Monday, April 27, 2009

African dreaming.

You know that life is wonderful, truly wonderful when you arrive at the Okavango Delta. It is the Africa of dreams, the Africa of your imagining- scenic, peaceful with a beauty and stillness unlike anywhere else in the world

The delta is a series of inter connecting canals and estuary's with large plains, grasslands and marshes at its core that flood once a year.

After a 1 hour drive by land drover from Maurn we reached our departure point. Barko a tall, wiry Botswana man approached Rob and I and offered his boat for us to ride on. The boats like ancient, archaic gondolas or the punts you might find on a sunny day in Oxford or Cambridge were used to transport us in pairs to our camp site deep inside the delta.

Rob stuck up an easy conversation with Barko and when asked if there were holes in his boat was told 'just a few but don't worry we wont sink'.

The sun shone bright above us and even though it was only 10 am it was hot and strong- you could feel your skin burn by it's glance upon you.

Comfortably reclined at the front of the boat i fought sleep as Barko navigated us through the thick reeds in knee deep crystal clear water full of lillys and the occasional frog.

My relaxation was soon destroyed by a small leak at my right shoulder that allowed water to seep into my skin, it was not long before Rob who lay behind me was covered too and finally Barko our trusty guide was shin deep.

Convinced we were going down, we set about lightening the load- I made jokes about Rob's weight and he chastised me for yesterdays sausage roll- soon Lee the leader of all the guides pulled up in his new fibre glass boat and we off loaded all of our gear. Barko sped up and our last 30 minutes were spent drenched but in hysterics.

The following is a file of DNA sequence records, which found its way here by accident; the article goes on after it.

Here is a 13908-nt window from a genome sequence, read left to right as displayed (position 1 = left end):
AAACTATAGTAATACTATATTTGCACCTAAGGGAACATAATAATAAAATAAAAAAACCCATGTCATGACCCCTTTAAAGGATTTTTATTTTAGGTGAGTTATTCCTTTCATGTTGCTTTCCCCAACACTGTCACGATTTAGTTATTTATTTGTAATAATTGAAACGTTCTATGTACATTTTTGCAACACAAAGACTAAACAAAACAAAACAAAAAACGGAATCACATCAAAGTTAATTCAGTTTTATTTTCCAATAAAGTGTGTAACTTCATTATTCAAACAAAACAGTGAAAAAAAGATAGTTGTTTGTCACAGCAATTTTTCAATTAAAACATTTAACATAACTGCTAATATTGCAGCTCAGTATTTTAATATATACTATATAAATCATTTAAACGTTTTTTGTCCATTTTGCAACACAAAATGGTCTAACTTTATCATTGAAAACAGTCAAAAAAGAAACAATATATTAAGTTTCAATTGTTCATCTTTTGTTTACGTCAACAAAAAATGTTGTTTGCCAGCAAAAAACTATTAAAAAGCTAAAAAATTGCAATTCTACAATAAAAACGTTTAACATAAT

We made camp quickly and i placed my roll mat under some trees and had a long mid day snooze to the sounds of birds and crickets and the beauty of dragon flies making themselves at home on my body.

Later in the afternoon, we travelled by canal for about 30 minutes before setting off on a 1 hour walk through the serenity of the game park. It was magic and whilst the scenery was not too dissimilar to the Serengeti being on foot allowed me to feel like i was apart of the park too- like the other animals that called the Delta home I saw the reserve as they did. The silence was deafening and alone in my thoughts i pondered, content, happy and truly relaxed.

At sunset we cruised back on our boats, I took the opportunity to talk to Barko about his homeland, his family, his girlfriend and enjoyed our conversation like two long lost friends catching up on life. We watched the sun saying her goodbyes from the hippo pool and saw it disappear from the delta slowly, slithering behind the lake and the sky fill with full colour.

It seems that so much of the 'African experience' revolves around dusk and dawn and i usually see both here and end up tucked up in bed by 9 or 10pm. It seems like you can measure your day by the sunset, reflect on how much you've seen or done and remember what a wonderful world we live in when nature gives you delights like that for free.

That night our guides sang us traditionally Boatswain songs and the sound of their voices and harmonies were spellbinding- somehow Africans are just better singers that us Anglos. Really their impromptu song selection was almost better than anything i had ever heard before. Deep, smooth velvety voices carried soothing bass lines as the ladies sang high above them like birds flying in the wind. I slept liked a log, humming their African melodies in my sleep. Music here is like that, almost always hypnotic.

At dawn, we awoke with sleep still in our eyes and set off on a 4 hour walking safari. We watched Zebras graze at close range, baboons being baboons and not the sleazy scavengers that pester us at camp sites giving their whole species a bad name. We saw lots of birds too- Lilac breasted rollers, king fishers, pelicans and hook nose ones (i cant remember their name now).

Our ride back to Maurn, saw us jump in our boats again for one final paddle. This time at midday with the sun beating down overhead i was happy to be in a leaking boat, cooled by the clear delta water. It was a morning of reflection for me, the date of my mother's birthday. It seemed that despite the years that have passed since her death i always think of her on this date. My thoughts this year were not sad nor happy just reflective.

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